For many of these inquires, all that’s necessary is to steer the person to illustrations of a likely candidate among the hawk moths. Other times it helps to explain that baby hummingbirds are virtually full grown before they’re capable of feeding themselves, that Bee and Bumblebee hummingbirds don’t occur anywhere near the sighting location, and/or that no hummingbird species anywhere in the world has antennae or more than two legs. In some cases, no evidence I can present will shake the notion that the critter in question was a rare bird and not a common insect. It’s not hard to imagine these same people hearing a debunking of “rods” and saying, “Well, maybe some of them are insects, but what I saw definitely wasn’t.”

This familiar scenario strayed even closer to cryptozoology last year when I received a forwarded request for help in finding a photo of a particular kind of hummingbird. The person making the inquiry had rescued a hummingbird in western Montana years before and wanted a photo of such a bird as a memento of the event. She described it as “as red as a cardinal” and had already rejected the possibility of Rufous Hummingbird. I assured her that the adult male Rufous was the only logical candidate given her description as well as the area in question, and that no hummingbird anywhere in the world is the same shade of red as a cardinal.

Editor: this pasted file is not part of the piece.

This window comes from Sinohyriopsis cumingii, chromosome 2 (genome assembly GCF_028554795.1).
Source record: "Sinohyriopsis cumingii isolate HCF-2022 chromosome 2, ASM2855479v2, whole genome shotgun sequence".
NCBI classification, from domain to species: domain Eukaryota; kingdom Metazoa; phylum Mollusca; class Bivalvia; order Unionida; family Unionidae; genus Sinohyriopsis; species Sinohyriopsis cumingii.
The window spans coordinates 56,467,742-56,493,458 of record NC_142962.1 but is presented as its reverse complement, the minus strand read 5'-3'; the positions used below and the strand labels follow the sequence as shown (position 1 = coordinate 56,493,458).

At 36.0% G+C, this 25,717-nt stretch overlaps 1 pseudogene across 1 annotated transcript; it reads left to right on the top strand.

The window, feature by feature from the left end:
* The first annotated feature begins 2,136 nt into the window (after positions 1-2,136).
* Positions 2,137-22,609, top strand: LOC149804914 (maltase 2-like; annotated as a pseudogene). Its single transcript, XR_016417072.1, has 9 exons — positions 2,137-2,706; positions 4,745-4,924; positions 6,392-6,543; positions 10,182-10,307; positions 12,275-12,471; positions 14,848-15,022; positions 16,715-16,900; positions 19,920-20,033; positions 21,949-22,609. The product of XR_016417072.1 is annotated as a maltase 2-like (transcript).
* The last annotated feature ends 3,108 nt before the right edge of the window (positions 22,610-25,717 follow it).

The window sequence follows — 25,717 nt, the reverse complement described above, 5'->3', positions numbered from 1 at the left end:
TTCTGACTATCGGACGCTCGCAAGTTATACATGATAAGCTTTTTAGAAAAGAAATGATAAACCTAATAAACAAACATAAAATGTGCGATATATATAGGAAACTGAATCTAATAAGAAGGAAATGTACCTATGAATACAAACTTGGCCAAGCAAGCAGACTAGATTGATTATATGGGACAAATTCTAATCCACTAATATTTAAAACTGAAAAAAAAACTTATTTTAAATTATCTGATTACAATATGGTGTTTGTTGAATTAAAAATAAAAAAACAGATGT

“That you know of,” she retorted. “Tell your people up north to keep their eyes open. We are still finding new animals every day.”

True, even the occasional new hummingbird, but these discoveries take place in remote tropical wildernesses, not in Montana. A bright red migratory bird with an attraction to garden flowers and feeders would have a vanishingly small chance of escaping notice for two centuries in such a well-studied corner of North America. It’s a similar problem with giant birds, Sasquatch, and the Loch Ness Monster and its kin. Even the “black panthers” reported in the U.S. and Canada are mostly domestic cats whose dark color makes them appear larger, not escaped exotic cats or near-mythical melanistic Mountain Lions.

I suppose it does no harm for someone to believe that she held an unknown species of hummingbird in her hand, as long as she doesn’t make a cult out of it, but it’s always a letdown when even the most persuasive evidence fails to convince.